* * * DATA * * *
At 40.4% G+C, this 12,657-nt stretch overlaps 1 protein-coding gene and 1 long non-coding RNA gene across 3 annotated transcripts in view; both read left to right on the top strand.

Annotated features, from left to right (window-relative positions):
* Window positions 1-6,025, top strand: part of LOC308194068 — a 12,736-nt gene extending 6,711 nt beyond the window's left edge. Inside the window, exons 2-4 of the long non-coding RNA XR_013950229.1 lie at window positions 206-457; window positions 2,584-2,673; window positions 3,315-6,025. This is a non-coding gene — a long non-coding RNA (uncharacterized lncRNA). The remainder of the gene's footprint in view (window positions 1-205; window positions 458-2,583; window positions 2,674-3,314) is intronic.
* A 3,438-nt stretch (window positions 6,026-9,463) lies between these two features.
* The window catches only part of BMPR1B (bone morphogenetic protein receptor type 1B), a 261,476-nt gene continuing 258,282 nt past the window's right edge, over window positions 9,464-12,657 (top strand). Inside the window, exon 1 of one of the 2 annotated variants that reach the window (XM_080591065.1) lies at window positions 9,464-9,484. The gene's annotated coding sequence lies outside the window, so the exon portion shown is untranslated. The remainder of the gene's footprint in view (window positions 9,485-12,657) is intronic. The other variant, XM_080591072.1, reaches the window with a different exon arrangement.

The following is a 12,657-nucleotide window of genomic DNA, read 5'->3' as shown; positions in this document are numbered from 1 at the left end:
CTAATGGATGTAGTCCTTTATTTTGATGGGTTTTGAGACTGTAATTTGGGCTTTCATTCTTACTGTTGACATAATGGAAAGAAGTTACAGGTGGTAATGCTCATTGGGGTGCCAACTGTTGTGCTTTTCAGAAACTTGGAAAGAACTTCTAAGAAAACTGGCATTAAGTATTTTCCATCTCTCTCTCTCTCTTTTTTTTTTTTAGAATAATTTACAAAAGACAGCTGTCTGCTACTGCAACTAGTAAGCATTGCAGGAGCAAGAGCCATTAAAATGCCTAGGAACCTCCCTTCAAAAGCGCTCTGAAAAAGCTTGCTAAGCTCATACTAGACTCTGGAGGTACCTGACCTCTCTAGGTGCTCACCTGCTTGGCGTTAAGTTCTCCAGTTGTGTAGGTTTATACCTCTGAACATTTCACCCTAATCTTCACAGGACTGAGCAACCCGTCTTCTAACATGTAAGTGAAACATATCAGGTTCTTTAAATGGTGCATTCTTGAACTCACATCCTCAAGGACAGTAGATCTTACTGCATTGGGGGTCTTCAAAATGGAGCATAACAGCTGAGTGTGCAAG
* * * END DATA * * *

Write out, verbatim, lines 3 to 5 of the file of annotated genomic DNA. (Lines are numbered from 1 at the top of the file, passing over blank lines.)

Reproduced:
* Window positions 1-6,025, top strand: part of LOC308194068 — a 12,736-nt gene extending 6,711 nt beyond the window's left edge. Inside the window, exons 2-4 of the long non-coding RNA XR_013950229.1 lie at window positions 206-457; window positions 2,584-2,673; window positions 3,315-6,025. This is a non-coding gene — a long non-coding RNA (uncharacterized lncRNA). The remainder of the gene's footprint in view (window positions 1-205; window positions 458-2,583; window positions 2,674-3,314) is intronic.
* A 3,438-nt stretch (window positions 6,026-9,463) lies between these two features.
* The window catches only part of BMPR1B (bone morphogenetic protein receptor type 1B), a 261,476-nt gene continuing 258,282 nt past the window's right edge, over window positions 9,464-12,657 (top strand). Inside the window, exon 1 of one of the 2 annotated variants that reach the window (XM_080591065.1) lies at window positions 9,464-9,484. The gene's annotated coding sequence lies outside the window, so the exon portion shown is untranslated. The remainder of the gene's footprint in view (window positions 9,485-12,657) is intronic. The other variant, XM_080591072.1, reaches the window with a different exon arrangement.